April 2008 • Journal 01 • Issue 01

The Power of Airtime

The Power of Airtime

In the economy of any organization, what gets airtime has value.

You know what airtime is. In the music business, artists and labels work hard to see that their songs get airtime on local radio stations. In the publishing business, when a new book is released, publishers work hard to promote airtime for the book by getting the author on TV or radio shows across the country.

Within any organization there are mechanisms that serve as the functional equivalent of “airtime.” The in-house newsletter, the boss’s weekly e-memo, announcements made during a church service or at a staff meeting, etc. In every case, someone makes decisions about what to focus on and what to overlook. There is always a limit to the quantity of time or print space available, so decisions have to be made. Whether they articulate it or not, everyone in the organization recognizes that those things get public time and attention are the usually things of higher value.

You feel truth of this principle when people come to you to complain that their personal project, contribution, or value to the organization is being inadequately represented in the channels of corporate communication. You have had people knock on your door to complain about ‘being left out.’ You have heard the complaint that it seems you are showing favorites. Each of these experiences is a reminder that airtime is the currency of organizational status.

However, on the proactive side, this principle opens up a host of opportunities for creative organizational influence. Think about the ongoing challenges faced by every leader: What are some ways to effectively shape corporate culture? How can we champion new or desired behavior in such a way that others will emulate it? How can we raise up a model or process that others can reproduce? Apart from spending moneywe don’t have, how can we esteem people for the work they have been doing?

In these and other situations just like them, consider how you might use airtime to meet these needs. Airtime might be one of the most important commodities at your disposal for shaping the direction, culture, and values of any organization. By taking time to tell the stories of those women and men whom you would like others to follow, you are championing critical behavior. Through the wise use of airtime-public announcements, print space, story-telling, and promotion-you are communicating to your people what is of highest priority to you.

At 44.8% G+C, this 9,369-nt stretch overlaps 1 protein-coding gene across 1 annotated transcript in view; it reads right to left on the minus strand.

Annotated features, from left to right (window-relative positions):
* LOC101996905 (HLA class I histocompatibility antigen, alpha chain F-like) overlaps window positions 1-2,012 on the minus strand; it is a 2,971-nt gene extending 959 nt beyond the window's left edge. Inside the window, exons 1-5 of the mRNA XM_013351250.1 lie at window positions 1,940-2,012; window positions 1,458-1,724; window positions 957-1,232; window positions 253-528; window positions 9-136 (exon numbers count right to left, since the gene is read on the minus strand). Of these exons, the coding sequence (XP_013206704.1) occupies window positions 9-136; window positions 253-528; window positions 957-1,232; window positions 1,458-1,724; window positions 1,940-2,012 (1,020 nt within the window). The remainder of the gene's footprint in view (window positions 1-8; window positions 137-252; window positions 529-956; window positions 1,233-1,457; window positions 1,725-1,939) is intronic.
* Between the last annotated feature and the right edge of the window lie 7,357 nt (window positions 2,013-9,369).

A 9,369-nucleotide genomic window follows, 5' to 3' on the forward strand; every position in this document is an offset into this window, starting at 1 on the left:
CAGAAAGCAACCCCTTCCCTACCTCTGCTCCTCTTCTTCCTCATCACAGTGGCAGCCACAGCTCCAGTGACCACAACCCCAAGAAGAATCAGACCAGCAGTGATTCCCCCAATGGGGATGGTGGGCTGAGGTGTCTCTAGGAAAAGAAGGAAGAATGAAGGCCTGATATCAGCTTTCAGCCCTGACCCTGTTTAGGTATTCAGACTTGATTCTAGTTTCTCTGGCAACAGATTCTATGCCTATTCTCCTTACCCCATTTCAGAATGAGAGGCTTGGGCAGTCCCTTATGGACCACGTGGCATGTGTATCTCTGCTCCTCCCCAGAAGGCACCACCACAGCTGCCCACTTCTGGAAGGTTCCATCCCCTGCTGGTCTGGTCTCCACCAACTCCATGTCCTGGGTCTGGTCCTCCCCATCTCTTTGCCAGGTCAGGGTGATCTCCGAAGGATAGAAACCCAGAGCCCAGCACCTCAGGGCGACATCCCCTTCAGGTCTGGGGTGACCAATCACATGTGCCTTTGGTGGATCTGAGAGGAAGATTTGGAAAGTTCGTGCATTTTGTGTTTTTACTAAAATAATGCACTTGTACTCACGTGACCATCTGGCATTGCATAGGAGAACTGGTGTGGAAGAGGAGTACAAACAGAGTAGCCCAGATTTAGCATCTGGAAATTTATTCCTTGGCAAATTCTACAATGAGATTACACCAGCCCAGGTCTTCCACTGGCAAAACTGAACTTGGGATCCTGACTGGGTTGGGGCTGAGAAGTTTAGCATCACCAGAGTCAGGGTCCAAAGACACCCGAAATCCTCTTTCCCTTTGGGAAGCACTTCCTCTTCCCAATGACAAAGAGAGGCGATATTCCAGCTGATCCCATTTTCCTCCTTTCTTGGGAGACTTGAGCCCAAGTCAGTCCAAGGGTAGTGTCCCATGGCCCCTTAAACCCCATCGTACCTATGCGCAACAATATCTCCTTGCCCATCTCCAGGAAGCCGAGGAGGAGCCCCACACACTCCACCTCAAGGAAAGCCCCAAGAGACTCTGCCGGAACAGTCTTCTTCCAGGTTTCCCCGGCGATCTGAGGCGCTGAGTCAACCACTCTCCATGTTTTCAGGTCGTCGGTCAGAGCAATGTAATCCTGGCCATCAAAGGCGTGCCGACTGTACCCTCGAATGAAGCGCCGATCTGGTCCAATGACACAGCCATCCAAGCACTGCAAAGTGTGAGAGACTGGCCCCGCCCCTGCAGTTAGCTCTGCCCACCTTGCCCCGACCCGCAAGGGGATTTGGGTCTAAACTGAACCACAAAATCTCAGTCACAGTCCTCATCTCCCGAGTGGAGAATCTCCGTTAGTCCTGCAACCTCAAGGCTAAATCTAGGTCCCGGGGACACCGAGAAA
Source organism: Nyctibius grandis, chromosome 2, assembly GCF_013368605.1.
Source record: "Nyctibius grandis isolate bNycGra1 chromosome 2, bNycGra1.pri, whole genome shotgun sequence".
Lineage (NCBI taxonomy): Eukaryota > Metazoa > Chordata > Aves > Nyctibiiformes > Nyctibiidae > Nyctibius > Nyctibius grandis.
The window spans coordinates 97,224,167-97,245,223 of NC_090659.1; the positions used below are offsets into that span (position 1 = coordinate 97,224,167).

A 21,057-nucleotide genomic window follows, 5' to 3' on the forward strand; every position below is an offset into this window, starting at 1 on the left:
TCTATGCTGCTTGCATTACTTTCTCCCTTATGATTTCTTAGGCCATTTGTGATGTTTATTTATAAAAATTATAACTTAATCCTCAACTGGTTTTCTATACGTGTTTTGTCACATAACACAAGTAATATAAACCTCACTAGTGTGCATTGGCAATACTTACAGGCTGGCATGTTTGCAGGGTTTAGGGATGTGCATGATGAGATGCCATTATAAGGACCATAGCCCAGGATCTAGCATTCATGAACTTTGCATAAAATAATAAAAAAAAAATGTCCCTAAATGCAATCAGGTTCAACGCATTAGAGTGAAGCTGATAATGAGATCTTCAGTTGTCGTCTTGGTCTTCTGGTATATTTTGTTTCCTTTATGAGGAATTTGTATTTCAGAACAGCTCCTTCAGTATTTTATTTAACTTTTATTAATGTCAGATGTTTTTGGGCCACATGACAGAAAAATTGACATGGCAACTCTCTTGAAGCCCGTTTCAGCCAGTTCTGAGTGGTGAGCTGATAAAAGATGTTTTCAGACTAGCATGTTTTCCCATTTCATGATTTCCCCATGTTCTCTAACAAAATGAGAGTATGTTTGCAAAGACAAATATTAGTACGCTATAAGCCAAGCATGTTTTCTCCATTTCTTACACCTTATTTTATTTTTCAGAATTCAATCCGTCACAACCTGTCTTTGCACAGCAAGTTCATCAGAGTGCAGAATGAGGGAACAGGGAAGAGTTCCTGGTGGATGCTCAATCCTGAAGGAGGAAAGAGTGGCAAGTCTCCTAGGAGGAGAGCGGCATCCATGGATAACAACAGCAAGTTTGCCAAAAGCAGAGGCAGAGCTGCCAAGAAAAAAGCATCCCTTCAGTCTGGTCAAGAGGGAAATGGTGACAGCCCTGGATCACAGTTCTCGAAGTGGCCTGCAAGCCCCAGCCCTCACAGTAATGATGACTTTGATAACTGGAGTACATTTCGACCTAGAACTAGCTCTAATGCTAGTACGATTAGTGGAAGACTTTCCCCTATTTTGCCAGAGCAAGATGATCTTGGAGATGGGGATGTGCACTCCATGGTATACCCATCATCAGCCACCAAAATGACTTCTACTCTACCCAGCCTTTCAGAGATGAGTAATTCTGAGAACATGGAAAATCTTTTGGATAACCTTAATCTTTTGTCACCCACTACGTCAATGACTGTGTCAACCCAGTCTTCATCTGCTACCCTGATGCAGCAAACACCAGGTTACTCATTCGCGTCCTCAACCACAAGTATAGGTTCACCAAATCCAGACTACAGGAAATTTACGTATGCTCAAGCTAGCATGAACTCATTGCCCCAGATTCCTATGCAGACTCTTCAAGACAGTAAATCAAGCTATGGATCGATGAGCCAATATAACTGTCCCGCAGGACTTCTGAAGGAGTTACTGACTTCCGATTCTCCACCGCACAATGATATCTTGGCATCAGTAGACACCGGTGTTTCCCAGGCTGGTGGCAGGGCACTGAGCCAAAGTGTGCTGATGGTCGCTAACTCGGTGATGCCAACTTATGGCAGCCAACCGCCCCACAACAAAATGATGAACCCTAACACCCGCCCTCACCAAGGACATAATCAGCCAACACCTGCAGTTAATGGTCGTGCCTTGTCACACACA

Some specific implications of this principle:

  • Airtime is not neutral. How you spend it will shape perceptions and expectations throughout your business, church or organization-either positively or negatively.
  • Don’t give away airtime indiscriminately or to placate people. Others will read into your decision an intentionality you never intended.
  • Tell stories about the behavior, character, and experiences of those whom you would like others to emulate. Be intentional about making heroes of those whose lives and contributions you would like multiplied.
  • Treat the airtime available to you as a precious commodity. You can only spend it once.
  • Unlike money, airtime cannot be saved and stored up. However it can be protected and spent wisely.
  • As the most precious commodity in the organization, we should not be surprised when people fight for it.


  • Thinking about the things you talk or write about in public within your church, business, or organization…what are the subjects that regularly receive attention and which subjects are typically ignored?
  • Which people or type of people are you most often telling stories about? (What are these stories or announcements telling people that you value?)
  • What behaviors or values would you most like to see replicated by people in your organization? Who best models it and when could you have them tell more of their story in front of your people?
  • Whose stories or announcements do you need to cut back on?
  • When is the next opportunity for communication with a larger group of your people? (Newsletter, church service, staff meeting, ??) What are the top 1-2 issues that need to be placed in front of your congregation and who best embodies those issued.

Signature of Gary Mayes

No Comments, Comment or Ping

Reply to “The Power of Airtime”



Overcoming the Half-Life of Vision

Understanding the concept of a half-life: simple... Recognizing its impact on those you lead: profound... Knowing it was birthed out of a parallel to radioactivity: ominous. The point? “Vision has a half-life of seven days!” A half-life of seven days means the potency of your vision in the minds and motivations of your people diminishes by half every week. It also means that in a mere 28 days what was originally powerful will be impotent.

Redefining Visionary Leadership

We frequently talk and act as if the most important criteria of leaders is the ability to create and communicate vision single-handedly. We expect leaders to develop vision from scratch and then articulate it with god-like inspiration. As a result, scores of people devalue their capacity for leadership for the simple fact that they don’t excel at this full-feature visionary role. This article attempts to redefine visionary leadership.

The Power of a Stump Speech

This unique challenge of politics is the territory that gave birth to the notion of a stump speech. Others have called it an “elevator speech.” No matter what you call it, the point is simple: if you cannot communicate your central message in 30 seconds you won’t be able to communicate it effectively in 30 minutes.

Crafting Vision

The power of vision does not come from believing it is important, but in the vision itself. This simple article is written as a primer to provide you with a process for crafting vision that is compelling and clear enough to communicate.